Is this the only unbiased Pixels review you’ll read? Maybe. So pay attention.
Pixels isn’t a great movie, but it is a good one. It takes a silly concept and runs with it, and ends up an enjoyable diversion. The characters are simple. The plot predictable. The creativity is above average and the integration of classic video game logic even works most of the time.
Is it homophobic? No, not really. There’s a joke where Josh Gad yells at some soldiers, calling them “girls”. But that’s as much an element of Gad’s character reenacting scenes he’s seen a million times in a million war movies. There’s another about two tough guy soldiers hugging each other in fear, but it’s built on them being such colossal tough guy stereotypes that it’s more a commentary on the image than anything else.
Is it sexist? A bit. It doesn’t pass the Bechdel Test (but so many stories don’t, it’s easier to talk about the ones that do than all the ones that fail). It does have a woman character who cries at one point, though Sandler’s character is notably much more of a “loser” than she is. And the central female supporting character comes across as strong and capable.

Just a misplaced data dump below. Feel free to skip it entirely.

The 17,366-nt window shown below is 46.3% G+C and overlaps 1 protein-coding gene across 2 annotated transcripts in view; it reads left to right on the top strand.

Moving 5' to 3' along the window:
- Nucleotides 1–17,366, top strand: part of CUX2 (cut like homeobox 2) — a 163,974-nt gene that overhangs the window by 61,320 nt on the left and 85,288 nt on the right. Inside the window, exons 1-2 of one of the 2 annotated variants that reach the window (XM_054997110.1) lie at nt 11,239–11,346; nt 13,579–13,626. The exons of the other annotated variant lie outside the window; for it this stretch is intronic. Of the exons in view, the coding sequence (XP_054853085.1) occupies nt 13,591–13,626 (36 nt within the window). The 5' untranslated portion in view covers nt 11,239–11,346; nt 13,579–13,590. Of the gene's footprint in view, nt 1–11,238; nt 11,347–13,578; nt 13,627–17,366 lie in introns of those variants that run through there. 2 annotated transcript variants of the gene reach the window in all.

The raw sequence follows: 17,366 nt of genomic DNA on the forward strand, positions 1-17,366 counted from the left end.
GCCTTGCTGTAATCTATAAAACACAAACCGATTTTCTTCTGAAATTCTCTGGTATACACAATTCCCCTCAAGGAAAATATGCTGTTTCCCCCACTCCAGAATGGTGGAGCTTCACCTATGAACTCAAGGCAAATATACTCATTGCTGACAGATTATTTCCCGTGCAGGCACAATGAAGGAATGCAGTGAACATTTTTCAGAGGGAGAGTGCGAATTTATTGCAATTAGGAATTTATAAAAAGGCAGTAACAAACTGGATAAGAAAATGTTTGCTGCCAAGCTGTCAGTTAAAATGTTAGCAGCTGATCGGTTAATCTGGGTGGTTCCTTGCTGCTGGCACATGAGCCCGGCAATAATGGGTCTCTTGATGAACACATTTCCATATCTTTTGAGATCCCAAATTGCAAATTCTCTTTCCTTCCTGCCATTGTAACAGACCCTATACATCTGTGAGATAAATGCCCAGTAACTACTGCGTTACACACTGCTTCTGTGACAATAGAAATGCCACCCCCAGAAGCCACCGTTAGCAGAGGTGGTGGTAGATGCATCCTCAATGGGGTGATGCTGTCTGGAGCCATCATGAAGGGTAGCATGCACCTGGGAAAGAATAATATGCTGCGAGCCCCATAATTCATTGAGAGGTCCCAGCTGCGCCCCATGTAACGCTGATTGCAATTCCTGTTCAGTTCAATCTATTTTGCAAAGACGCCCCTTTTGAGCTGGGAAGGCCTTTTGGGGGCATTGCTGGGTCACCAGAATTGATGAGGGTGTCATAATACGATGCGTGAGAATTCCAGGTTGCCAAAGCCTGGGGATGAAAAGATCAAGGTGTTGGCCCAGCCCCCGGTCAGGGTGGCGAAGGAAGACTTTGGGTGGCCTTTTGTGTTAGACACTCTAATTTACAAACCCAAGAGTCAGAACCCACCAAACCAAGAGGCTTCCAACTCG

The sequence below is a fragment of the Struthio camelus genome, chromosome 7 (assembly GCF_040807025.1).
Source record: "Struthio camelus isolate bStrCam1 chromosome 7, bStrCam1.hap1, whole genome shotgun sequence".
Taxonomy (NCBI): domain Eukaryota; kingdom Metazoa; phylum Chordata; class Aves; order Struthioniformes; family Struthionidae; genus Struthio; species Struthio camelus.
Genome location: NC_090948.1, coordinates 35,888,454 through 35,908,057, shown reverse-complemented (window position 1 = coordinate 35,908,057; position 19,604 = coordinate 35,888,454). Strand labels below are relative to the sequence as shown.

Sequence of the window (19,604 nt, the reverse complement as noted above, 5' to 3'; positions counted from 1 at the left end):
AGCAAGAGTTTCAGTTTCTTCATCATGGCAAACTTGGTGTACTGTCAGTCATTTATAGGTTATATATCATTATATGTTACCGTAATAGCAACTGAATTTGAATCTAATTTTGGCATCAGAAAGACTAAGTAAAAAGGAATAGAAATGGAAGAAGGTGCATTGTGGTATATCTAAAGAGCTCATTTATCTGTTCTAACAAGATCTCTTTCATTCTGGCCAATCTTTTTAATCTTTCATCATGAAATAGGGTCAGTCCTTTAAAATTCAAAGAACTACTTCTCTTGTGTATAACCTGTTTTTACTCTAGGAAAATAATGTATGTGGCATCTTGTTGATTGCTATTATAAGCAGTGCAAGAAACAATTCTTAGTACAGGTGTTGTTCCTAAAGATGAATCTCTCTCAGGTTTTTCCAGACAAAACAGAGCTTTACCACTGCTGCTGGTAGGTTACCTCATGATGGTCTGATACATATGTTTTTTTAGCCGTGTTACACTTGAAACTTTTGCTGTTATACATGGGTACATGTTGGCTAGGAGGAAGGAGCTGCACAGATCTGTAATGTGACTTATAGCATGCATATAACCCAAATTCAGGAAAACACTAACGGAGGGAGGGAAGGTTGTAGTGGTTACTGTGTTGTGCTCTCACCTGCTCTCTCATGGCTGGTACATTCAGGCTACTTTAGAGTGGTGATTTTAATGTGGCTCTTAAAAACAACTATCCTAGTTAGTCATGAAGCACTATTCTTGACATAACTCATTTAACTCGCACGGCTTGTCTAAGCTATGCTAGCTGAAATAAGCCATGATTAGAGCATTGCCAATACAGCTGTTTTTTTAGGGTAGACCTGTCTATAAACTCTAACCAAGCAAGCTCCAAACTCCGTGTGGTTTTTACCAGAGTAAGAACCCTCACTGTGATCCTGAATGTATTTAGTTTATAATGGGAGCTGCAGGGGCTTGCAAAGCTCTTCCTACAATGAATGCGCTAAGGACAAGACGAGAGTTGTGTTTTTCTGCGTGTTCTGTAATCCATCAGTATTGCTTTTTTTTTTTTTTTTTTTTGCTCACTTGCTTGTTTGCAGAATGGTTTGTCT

Gad’s love interest is definitely a stumbling point, a virtual fantasy come to life with no dialogue, no motivation, and no personality. Charitably, it’s a dissection of the standard video game butt kicking lady who doesn’t exist much more beyond that. But it’s definitely the most problematic element of the film.
Is it racist? Meh. Not really. It’s not as inclusive as it should be, but again, most movies aren’t. Hard to pick on this one especially for that sin.
Is it bad fantasy? No. It’s mostly solid in its rules and how it works. Some of it requires a leap of faith. Being good at video games doesn’t mean you’re great at driving a car, for instance. And even shooting in a three dimensional grid versus a 2D game is very different. But this is the entire premise of the movie, and if you’re not willing to play along then there’s really not much the movie can do to win you over.
There are some rushed plot points, some weak contrivances here and there. But it’s a fun movie, creative film. And, yes, Sandler is a bit of a poison pill at this stage of his career, but if you can take it for what it is, I think it’s an enjoyable film with some good ideas, a few weaker ones, and one bad one.
Overall, a good movie. But even if one disagrees, calling it terrible is so ludicrous I can’t even begin to see where that’s coming from. Other than the feeding frenzy, pile on toward Sandler.